The recording of Emrhys Coate, (b.1912), deals with the details of willow growing. In the 1920s women would strip the withies ready for basket-makers, growers would drop bundles of willow at the cottages and pick them up the next day, paying the women per bundle. The income generated by women was a crucial contribution to the pot, especially in the 1920s and 30s when Somerset – like the rest of Britain – was in the grip of an agricultural depression.
Steve Chapman has transcribed an account of the Formation of a temperance organisation in Frome, Somerset England by Joseph Chapman of Portway, Frome, written in about 1882
In this podcast from the National Archives find out about the British child emigration schemes from 1618 to 1967 as Roger Kershaw examines the reasons and the records behind the schemes to Canada, Australia, South Africa and beyond.
Robert Chambers, owner of Millichamp and Hall, cricket bat makers, describes how a cricket bat is made. The company was started in 1987 and run from a garage in Crewkerne. Now they are based at the county ground in Taunton. Robert took over the company when he was just twenty years old in 2000. He was the sole director and owner of the company when this recording was made in 2002.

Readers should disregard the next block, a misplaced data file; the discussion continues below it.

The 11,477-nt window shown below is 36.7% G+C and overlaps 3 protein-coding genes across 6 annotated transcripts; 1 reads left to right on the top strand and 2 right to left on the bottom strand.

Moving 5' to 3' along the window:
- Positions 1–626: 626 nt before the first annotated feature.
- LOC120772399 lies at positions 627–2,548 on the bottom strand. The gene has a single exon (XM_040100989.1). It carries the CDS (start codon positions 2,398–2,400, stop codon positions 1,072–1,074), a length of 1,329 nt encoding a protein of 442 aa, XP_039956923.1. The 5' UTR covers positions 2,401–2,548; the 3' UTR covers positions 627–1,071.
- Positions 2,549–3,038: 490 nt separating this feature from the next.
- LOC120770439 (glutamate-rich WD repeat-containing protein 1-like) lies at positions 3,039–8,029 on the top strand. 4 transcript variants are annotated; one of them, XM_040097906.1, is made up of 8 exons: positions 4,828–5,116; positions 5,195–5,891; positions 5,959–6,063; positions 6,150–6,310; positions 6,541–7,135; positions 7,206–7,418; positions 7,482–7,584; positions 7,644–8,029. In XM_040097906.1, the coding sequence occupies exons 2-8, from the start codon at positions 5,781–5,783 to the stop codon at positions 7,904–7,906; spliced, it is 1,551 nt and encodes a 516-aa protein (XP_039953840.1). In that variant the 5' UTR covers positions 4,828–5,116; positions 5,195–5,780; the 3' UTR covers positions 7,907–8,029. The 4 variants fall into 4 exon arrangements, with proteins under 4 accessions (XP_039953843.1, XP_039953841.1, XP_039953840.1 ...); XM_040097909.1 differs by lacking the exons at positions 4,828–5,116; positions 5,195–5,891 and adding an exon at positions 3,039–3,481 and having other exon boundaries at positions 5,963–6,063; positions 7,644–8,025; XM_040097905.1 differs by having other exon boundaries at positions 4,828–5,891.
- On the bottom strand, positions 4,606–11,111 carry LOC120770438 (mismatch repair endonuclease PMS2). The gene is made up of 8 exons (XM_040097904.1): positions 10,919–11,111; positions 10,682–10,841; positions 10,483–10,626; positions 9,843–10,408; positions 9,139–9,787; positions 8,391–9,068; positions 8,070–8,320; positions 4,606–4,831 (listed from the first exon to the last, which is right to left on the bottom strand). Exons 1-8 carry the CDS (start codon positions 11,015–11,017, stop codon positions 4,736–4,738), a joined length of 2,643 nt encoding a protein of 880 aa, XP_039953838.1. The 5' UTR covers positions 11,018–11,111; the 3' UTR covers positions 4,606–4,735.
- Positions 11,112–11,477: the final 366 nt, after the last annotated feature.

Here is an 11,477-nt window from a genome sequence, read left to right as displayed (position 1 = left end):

In this article from thr Dorset Life magazine, Jo Draper tells the story of Blue Vinney, from its beginnings as a by-product of butter-making to the present day.
Veterinary surgeon John Brunsdon, (b.1929), joined the Glastonbury practice of Bryan Fletcher as an assistant in 1952, after attending the Royal Veterinary College in London from 1947 until 1952.
Genealogy is a popular hobby. Who doesn’t want to know a little bit about their family’s past? It’s also a hobby that can be intimidating for newcomers, who might hear about census records, research logs, and microfiche and want to run for cover. While some of the more advanced genealogy techniques might scare off the newcomer, beginning the genealogy journey is pretty easy, and begins at home.
In this article from the Dorset Life Magazine Steve White and Clive Hannay look at how Abbotsbury and the surrounding area have changed since Sir Frederick Treves’s visit more than a hundred years ago.
Marwood Brown was born in Keinton Mandeville (1924). At the age of fourteen he attended the Strode Continuation School in Street, where the pupils went to school for half a day, and worked in Clark’s or Morland’s shoe factories for the other half. Marwood’s father was a shoemaker in Keinton Mandeville, taking over the family business, which was started by Marwood’s grandfather in the 1900s.